Travelling Across the World During the Coronavirus Pandemic

I landed in Auckland after three months in Australia, just over a week ago. I'd flown from Sydney to Melbourne, and then again from Melbourne to New Zealand - arriving in the country 20 minutes before the self-isolation period began.

Covid-19 was very much on my mind throughout. Italy was in lockdown and friends who worked in offices were having conversations about working from home in the near future. 

On my flight to Melbourne, a handful of people were wearing masks and I was vaguely aware that nobody was sat next to me on the flight and how, under the circumstances, that was probably quite lucky. 

When I landed in Melbourne, I went for breakfast with a friend and both of us wondered where the world would be in a week's time. He was heading to Bali on holiday, and I was still determined to get to New Zealand. We pretty much knew it would escalate - but the extent was unknown, and both of us caught our flights the next day to our destinations.

I was still set on staying in New Zealand all the way through to Wednesday evening. My parents had called me, asking what I was thinking of doing. They offered support whichever I chose, and I told them I was going to stick it out.

There were two schools of thought about my decision to fly back to the UK. On the one hand, the rest of the world was going into shutdown mode, and the gap in which I could get home was growing smaller by the day.

However, New Zealand's low case-count meant it was business as usual, from going on a night out last Tuesday to celebrate St Patrick's Day, to having coffee on Thursday morning with my friend on the harbour. 

I was completely unimpacted by the virus in my everyday life, so why would I not want to stay and enjoy that?

And then, well, everything went into overdrive.

My parents are notoriously non-panicky and had so far supported my decision to stay in New Zealand if that was what I wanted to do. Even with my sister working for the NHS, they weren't out bulk buying, and they wanted my quality of life to remain as good as it could be under the circumstances.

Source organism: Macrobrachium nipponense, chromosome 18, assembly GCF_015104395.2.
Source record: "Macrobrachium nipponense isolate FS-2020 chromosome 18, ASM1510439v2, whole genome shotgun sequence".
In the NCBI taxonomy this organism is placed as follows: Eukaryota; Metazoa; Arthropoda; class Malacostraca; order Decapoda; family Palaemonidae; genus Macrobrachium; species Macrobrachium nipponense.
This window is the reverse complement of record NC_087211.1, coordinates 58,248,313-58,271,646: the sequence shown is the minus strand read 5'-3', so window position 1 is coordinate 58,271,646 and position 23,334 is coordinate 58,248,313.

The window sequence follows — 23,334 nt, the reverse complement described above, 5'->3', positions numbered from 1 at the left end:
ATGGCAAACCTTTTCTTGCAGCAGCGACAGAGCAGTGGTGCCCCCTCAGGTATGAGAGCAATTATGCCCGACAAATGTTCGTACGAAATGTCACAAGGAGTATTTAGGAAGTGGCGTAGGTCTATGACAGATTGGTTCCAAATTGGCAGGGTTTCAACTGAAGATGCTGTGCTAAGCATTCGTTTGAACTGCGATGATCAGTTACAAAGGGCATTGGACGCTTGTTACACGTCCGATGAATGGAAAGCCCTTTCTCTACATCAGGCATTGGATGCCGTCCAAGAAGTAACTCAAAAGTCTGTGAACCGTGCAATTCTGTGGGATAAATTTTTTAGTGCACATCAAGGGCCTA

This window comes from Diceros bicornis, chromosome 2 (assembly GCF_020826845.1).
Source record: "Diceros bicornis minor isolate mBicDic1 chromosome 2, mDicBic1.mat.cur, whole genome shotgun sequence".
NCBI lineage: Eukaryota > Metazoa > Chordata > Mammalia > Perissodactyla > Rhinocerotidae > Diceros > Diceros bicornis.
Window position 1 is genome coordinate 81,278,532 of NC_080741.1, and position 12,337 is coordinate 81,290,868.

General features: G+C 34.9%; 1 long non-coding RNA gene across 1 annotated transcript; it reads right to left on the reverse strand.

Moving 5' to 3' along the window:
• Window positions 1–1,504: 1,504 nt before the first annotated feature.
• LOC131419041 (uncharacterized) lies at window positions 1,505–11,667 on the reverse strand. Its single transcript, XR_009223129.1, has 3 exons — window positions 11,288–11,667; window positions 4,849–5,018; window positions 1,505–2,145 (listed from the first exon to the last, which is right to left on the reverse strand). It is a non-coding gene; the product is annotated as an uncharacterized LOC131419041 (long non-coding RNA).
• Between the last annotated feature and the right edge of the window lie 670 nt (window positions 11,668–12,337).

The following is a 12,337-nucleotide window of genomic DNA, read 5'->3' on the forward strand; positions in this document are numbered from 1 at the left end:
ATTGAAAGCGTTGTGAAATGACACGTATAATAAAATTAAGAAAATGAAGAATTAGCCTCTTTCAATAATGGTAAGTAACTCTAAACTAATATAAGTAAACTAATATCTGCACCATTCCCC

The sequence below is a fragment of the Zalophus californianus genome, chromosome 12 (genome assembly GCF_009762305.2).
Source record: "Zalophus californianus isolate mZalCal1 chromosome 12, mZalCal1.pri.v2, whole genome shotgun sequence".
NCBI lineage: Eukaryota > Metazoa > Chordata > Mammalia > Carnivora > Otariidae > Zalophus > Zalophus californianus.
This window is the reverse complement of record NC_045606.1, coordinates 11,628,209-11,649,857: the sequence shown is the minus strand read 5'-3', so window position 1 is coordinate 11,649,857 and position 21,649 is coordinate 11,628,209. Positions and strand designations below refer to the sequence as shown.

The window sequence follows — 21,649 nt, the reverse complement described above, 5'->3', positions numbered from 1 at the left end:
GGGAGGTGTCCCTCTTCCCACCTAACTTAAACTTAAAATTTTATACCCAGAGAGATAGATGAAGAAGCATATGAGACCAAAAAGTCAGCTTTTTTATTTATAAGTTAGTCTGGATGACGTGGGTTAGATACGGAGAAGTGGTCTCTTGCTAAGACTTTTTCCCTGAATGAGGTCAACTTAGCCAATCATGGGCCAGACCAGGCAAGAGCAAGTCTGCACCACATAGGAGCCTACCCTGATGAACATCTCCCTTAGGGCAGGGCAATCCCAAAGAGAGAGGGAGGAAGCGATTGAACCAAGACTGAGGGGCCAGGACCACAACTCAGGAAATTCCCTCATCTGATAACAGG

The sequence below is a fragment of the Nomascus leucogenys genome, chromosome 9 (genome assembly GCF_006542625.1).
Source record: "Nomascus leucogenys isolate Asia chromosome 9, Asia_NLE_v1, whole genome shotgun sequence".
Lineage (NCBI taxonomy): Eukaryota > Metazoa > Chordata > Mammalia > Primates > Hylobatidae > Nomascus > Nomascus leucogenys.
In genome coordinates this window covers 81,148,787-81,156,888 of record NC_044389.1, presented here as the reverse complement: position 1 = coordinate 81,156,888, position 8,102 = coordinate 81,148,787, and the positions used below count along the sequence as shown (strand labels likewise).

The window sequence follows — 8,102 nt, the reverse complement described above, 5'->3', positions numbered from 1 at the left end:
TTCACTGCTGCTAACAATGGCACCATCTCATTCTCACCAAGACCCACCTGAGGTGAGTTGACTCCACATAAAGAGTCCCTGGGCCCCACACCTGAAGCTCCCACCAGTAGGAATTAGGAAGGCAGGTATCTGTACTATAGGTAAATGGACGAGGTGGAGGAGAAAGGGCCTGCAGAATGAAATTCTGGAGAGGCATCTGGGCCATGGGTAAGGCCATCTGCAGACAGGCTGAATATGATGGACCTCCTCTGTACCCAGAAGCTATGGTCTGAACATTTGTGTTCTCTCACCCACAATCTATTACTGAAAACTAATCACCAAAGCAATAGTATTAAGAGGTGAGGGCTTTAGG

So to wake up on Thursday morning to a short essay explaining why they thought it was imperative that I came home, made me realise how bad the situation had become.

My friend Lauren and I booked our flights for the next day, wanting to get out as soon as possible and knowing that, as New Zealand's cases had doubled overnight and the rest of the world was going into lockdown, we'd soon be stuck on the other side of the world.

As soon as we put on Instagram that we were flying home, both of us received messages from friends questioning our life choices.

"Why would you come back?"

"I'd stay if I were you!"

"There's nothing worth coming back for, trust me." 

We heard the continuously, and on repeat. And all I can say is unless you are on the other side of the world to your family, you cannot understand the mental battle that we went through in choosing to leave New Zealand. 

Neither of us had stable jobs, stable accommodation and the inevitable rise in the virus meant businesses would stop hiring. Within the space of 48 hours, we went from arranging apartment viewings, to booking our flights home. 

Borders will never close from their citizens, we would always have been 'let in' to the country. But it wasn't just one flight we had to depend on. Or even two. We both took three planes to touch down in London, and as we sat and watched the board, more and more flights were being cancelled by the hour. it doesn't matter if you're allowed home if you have no way of getting there. 

This time, flying was a completely different experience. 75% of people were wearing masks on our flights. The flight attendants asked us to not linger and chat to them as they didn't want to expose themselves any more than they had to. 

When we got onto our flights, we used anti-bac wipes to wipe down the entire seat area, tray table and screen. This was something a lot of people were doing, and the flight attendants carried a rubbish bag down the aisle for us to dispose of our wipes before take off. Hand sanitiser was pulled out before and after every meal or snack and any time either of us left our seats.

The airports themselves were empty. I spent 10 hours in Vancouver, an experience I hope never to repeat. But in this busy, international terminal, there was only the Duty-Free, a Relay and two restaurants open. Everything else - including the Starbucks - was closed. 

It was emotionally draining, and flying to each stopover was a continuous question of whether I'd be able to board my next flight. In the US, the woman on border control told me I couldn't be flying to Vancouver because the border was in lockdown and all flights were cancelled. Luckily, she was simply a bit of an idiot (and super rude and unhelpful). 

Anyway, I have made it home in one piece. Which is what really matters. I'm reunited with my family, I'm in a country where I get free healthcare - and frankly, my blog will be THRIVING under this lockdown.

Trust me when I say, coming home was one of the hardest choices I've ever had to make - and please bear it in mind for any other friends and family members who are in similar positions. 

Stay safe and stay clean!

Love, Alice x